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On Monday, America observes its second Juneteenth national holiday. Some people will use the occasion to focus on the severe pain and death that slavery inflicted on Blacks in the South between 1619 and 1865. It would be far more useful, however, to celebrate so much that Black Americans have accomplished since the original Juneteenth liberated the last of some 4 million emancipated slaves.

That joyous day arrived on June 19, 1865. Having vanquished the Confederacy that April, victorious Union Army soldiers arrived at Galveston, Texas. They encountered that final group of slaves who had yet to learn that the South had fallen. 

More important, the men in blue uniforms read General Order No. 3 to people who, until then, were private property: “All slaves are free.” Henceforth, these Black men, women, and children belonged to themselves, not others.

JUNETEENTH: WHAT IS IT AND WHY DO WE CELEBRATE IT?

Republican-led Reconstruction efforts initially offered Blacks much hope. Some former slaves represented the South in Congress.

FILE – In this June 19, 2020, file photo fireworks explode during Juneteenth celebrations above the Bedford-Stuyvesant neighborhood in the Brooklyn borough of New York. The Manhattan skyline is seen in the background. (AP Photo/John Minchillo, File)

Alas, Democrats got the upper hand as Reconstruction faltered, and they dug their heels into Black necks. But despite the oppression of Democrat-enforced Jim Crow laws and the terror imposed by the Democrat-founded and manned Ku Klux Klan, Blacks capitalized on the opportunities that America offered, first grudgingly and then with increasing enthusiasm. Since the Civil Rights Act of 1964 torpedoed Democrat-operated systemic racism in the South, millions of Blacks have flourished across America.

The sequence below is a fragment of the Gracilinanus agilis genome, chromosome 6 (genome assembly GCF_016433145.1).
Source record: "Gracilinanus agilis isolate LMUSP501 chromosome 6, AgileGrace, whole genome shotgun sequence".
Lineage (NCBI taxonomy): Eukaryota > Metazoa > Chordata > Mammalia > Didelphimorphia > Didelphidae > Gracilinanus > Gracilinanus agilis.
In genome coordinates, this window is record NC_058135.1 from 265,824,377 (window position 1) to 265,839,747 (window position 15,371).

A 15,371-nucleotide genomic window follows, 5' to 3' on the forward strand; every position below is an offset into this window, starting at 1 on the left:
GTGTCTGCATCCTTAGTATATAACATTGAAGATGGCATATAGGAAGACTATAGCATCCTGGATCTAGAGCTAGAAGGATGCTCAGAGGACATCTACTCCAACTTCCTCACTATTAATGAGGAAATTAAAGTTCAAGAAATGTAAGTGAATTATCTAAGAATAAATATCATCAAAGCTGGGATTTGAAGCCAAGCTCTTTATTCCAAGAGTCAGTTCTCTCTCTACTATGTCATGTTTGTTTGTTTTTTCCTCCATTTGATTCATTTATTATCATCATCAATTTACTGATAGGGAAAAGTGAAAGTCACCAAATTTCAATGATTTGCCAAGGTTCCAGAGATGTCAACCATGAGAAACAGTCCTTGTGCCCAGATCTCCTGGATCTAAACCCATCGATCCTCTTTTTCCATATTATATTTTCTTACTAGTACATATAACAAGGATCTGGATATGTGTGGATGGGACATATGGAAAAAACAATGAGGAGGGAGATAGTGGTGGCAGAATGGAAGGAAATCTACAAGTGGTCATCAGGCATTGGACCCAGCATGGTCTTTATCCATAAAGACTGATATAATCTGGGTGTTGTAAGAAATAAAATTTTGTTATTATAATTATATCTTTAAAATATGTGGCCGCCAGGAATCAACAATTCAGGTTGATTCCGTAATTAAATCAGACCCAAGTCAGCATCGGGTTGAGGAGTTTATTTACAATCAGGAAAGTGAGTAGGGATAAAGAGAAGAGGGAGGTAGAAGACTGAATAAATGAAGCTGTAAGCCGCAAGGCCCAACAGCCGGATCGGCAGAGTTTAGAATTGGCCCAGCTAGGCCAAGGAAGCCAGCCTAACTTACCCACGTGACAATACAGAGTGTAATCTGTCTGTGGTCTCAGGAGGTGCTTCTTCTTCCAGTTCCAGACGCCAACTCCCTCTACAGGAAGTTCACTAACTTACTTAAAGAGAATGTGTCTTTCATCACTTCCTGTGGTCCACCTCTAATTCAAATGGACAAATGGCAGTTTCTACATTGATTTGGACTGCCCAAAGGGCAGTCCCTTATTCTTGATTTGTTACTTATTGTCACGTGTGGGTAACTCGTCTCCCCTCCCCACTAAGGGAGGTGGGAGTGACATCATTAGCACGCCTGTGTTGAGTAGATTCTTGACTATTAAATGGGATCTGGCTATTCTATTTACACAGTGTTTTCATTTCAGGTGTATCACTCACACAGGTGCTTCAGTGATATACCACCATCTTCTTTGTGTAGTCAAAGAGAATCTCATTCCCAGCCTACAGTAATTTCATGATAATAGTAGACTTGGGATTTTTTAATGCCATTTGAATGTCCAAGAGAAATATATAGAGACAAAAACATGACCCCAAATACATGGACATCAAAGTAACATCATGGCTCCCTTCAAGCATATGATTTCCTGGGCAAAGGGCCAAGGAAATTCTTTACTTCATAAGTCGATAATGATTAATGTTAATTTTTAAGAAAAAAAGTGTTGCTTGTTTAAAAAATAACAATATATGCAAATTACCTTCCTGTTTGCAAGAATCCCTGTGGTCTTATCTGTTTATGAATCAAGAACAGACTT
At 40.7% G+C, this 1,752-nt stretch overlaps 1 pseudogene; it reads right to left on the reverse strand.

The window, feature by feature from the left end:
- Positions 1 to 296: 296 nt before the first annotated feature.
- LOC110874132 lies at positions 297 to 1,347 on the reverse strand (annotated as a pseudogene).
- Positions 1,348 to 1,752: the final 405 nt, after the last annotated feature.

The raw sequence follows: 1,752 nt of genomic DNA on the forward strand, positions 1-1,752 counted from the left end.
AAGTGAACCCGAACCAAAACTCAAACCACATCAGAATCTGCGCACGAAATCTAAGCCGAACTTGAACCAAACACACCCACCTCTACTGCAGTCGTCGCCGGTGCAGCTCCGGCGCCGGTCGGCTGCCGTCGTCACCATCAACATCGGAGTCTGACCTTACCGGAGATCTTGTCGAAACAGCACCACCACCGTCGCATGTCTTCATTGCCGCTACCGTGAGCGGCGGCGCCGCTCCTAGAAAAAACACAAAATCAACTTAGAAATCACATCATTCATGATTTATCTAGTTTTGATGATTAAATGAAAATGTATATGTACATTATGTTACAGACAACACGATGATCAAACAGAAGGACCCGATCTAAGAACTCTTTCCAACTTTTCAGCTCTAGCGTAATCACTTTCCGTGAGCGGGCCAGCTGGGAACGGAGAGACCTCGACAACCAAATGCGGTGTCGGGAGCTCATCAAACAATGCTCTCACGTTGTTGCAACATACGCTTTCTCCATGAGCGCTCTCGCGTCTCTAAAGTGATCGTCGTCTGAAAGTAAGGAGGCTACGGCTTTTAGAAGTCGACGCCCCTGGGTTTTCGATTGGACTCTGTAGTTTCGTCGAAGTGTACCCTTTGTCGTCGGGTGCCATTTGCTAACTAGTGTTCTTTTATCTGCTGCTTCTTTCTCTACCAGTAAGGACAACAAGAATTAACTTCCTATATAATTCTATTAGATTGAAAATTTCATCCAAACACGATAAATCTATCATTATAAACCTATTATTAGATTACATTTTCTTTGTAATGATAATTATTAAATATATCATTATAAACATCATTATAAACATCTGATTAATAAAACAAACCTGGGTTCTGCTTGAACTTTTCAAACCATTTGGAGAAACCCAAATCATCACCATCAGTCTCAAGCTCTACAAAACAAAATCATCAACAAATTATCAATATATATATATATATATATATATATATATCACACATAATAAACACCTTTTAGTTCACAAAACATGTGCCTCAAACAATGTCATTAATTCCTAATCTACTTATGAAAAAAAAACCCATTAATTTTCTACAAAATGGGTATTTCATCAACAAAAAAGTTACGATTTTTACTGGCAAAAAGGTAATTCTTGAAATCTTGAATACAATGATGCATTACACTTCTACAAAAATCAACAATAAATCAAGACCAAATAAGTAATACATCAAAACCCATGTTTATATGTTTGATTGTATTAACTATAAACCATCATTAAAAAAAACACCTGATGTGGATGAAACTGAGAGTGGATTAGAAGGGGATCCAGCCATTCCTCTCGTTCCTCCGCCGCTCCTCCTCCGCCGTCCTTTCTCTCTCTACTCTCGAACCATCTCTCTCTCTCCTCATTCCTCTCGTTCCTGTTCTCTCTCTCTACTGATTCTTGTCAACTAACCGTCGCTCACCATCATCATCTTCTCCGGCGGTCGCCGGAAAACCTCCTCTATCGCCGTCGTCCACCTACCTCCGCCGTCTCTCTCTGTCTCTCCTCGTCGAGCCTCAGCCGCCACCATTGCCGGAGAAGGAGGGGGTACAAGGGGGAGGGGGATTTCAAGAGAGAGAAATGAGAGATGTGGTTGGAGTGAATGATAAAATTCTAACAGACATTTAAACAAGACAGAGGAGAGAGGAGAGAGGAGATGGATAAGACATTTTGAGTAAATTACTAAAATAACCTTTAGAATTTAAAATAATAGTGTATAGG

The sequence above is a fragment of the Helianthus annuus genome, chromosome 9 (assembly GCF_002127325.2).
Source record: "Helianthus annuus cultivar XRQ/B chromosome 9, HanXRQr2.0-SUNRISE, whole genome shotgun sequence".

If he were alive, Dr. Martin Luther King would likely argue that — while room to rise remains — his Dream has come true. 

Booker T. Washington, “Up from Slavery,” as his fascinating memoir details. Born as his master’s possession in 1856, Washington was free but spectacularly poor after the first Juneteenth. At one point, he slept beneath a raised sidewalk in Richmond, Virginia.

Vintage engraving of Abraham Lincoln, after a photograph made in early 1865. Stains and age spots are authentic and add to the character of the portrait. Published in an 1872 book, the image is now in the public domain. Digital restoration by Steven Wynn Photography.

Vintage engraving of Abraham Lincoln, after a photograph made in early 1865. Stains and age spots are authentic and add to the character of the portrait. Published in an 1872 book, the image is now in the public domain. Digital restoration by Steven Wynn Photography.

Washington soon educated himself, and then others. He founded Alabama’s Tuskegee Institute on July 4, 1881. It was among the first Historically Black Colleges and Universities. 

DEROY MURDOCK: BLACK SUCCESS MATTERS — AND AMERICA SHOULD CELEBRATE AND CULTIVATE IT

Washington wrote and lectured widely and became the White House’s first Black dinner guest when Republican President Theodore Roosevelt welcomed him in October 1901.